Development of the Self-Concept
Welcome back! In the last lesson, we discussed the importance of memory in the development of the self. In this lesson, we are going to describe and expand upon what psychologists refer to as the self-concept.
“Who am I?” This is the overarching question at the core of the idea of the self-concept. Research on the self-concept began to increase rapidly in the 1970s. At first, the self-concept was conceived as the relatively simplistic view that a person has of themselves. Today, when psychologists describe the self-concept, it is envisioned as the complete whole of who we are as people, including our attitudes, beliefs, experiences, and our identity. As mentioned in the previous lesson, brain maturation is first required for self-recognition and the formation of early memories. From there, both our biology and our experiences with the world begin to shape our self-concept.
One of the prominent theories of how the self-concept develops was proposed by Stanford University Psychology Professor Hazel Markus. In the 1970s, Dr. Markus introduced the idea of the self-schema (Markus, 1977). The self-schema consists of our beliefs and attitudes about ourselves and how we fit into the world. As young children, the self-schema is quite simplistic, with most of our views about ourselves being focused on our physical attributes. For instance, a young boy may think that he is good at sports, and this becomes a part of who he is. He likely learns a lot of this from playing with other kids, and by receiving feedback from parents. As we age, though, the self-schema grows. In particular, our experiences in school contribute to the progression of the self-schema by providing exposure to novel ideas and new interests. Slowly, new skills, beliefs, and attitudes are integrated into the self-schema. By our teenage years, we begin to develop a sense of self-identity from these experiences.
In adulthood, the self-schema becomes more sophisticated, and the focus changes even more toward internal traits and values. For example, a young woman may learn through experience that she is witty, kind, and altruistic. She might think of instances where she displayed each of these traits, and these become part of her self-schema. Moreover, the feedback she receives from other people (e.g., friends telling her that she is witty) will strengthen her beliefs.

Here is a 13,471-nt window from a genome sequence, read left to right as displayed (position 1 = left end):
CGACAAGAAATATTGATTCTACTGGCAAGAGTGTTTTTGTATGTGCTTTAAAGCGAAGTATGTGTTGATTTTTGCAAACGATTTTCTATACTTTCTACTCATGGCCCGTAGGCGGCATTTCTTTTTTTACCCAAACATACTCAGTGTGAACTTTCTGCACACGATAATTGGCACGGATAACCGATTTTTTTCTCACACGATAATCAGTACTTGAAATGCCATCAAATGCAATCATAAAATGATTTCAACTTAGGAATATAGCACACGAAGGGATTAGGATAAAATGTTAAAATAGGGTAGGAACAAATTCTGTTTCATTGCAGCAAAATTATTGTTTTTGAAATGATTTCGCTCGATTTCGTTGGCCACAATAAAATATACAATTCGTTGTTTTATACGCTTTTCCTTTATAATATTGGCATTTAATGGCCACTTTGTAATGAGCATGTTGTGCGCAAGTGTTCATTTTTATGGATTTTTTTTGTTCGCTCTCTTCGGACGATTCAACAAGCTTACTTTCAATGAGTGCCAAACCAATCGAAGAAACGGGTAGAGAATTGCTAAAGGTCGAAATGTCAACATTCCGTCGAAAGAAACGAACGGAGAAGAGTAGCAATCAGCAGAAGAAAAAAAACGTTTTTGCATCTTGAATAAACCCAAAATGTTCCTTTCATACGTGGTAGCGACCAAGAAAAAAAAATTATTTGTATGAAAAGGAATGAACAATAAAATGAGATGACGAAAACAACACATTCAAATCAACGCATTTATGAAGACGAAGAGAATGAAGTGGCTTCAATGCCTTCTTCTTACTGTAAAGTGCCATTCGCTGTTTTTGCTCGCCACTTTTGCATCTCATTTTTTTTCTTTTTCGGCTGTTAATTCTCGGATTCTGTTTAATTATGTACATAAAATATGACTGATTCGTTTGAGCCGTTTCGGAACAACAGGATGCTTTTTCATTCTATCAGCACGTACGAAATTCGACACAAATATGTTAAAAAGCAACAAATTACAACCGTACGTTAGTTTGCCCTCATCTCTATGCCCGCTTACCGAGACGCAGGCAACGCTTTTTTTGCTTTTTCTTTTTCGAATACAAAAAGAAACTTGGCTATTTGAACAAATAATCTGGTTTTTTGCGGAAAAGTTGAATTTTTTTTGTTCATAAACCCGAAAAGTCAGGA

Lastly, Markus also emphasized the importance of culture in the formation of the self-schema. Cultural expectations shape how we see ourselves, not just our own individual experiences. For instance, in countries that are more collectivist (prioritizing the needs of the group over the needs of the individual), self-schemas will be more likely to focus on how a person fits into a group. Similarly, culture will also affect gender roles and how boys vs. girls will incorporate culturally preferred traits and attitudes into an individual’s self-schema (Markus & Kitayama, 1991).
Another key theory of the self-concept was developed by the eminent psychologist Albert Bandura. Bandura’s Social Cognitive Theory suggests that our behavior is influenced by how we think (cognition), and our social interactions are often focused on learning by watching others (Bandura, 1986). Within this theory, how we think about ourselves is shaped by the feedback we receive from other people, such as parents, siblings, and friends. Over time, we develop a sense of self-efficacy, which is essentially the belief in our ability to achieve what we set out to do (Bandura, 1997).
People with a high degree of self-efficacy are confident that they can achieve their goals. In contrast, low self-efficacy is associated with doubt in one’s abilities. Unsurprisingly, if you have higher self-efficacy in a particular area, you are more likely to have success. For example, let’s say that you are not very athletically gifted. You might have lower self-efficacy when it comes to team sports, and this would impact your desire to join or to try hard if you are forced to play (e.g., in a high school gym class). However, let’s say that you have found that you are good at solving puzzles and are able to visualize things quite well. In this case, you might have high self-efficacy when learning how to play chess. If so, this could be a way to fulfill a need for achievement and competition (outside of athletics). These traits could then be incorporated into your self-concept. This is a topic that we will revisit in more detail in a later lesson on self-esteem.
That brings this lesson to a close. In the next lesson, we are going to focus on how we use introspection, insight, and self-awareness to better understand our self-concept. See you again soon!
Share with friends